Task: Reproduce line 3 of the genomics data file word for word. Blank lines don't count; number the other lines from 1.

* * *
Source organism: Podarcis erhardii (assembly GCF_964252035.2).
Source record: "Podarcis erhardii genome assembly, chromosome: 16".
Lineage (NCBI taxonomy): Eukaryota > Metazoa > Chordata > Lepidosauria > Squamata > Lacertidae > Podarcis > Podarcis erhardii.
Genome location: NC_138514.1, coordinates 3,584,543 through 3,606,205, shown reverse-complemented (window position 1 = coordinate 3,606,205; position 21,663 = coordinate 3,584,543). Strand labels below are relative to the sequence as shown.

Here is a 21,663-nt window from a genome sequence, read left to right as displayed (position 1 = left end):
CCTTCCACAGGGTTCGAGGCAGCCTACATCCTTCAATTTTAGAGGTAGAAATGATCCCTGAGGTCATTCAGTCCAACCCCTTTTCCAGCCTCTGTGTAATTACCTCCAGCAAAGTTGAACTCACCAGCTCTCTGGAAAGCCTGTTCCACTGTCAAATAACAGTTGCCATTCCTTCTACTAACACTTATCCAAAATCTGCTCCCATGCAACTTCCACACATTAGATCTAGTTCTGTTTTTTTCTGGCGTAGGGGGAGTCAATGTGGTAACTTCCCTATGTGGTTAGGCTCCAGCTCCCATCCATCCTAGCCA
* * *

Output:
Lineage (NCBI taxonomy): Eukaryota > Metazoa > Chordata > Lepidosauria > Squamata > Lacertidae > Podarcis > Podarcis erhardii.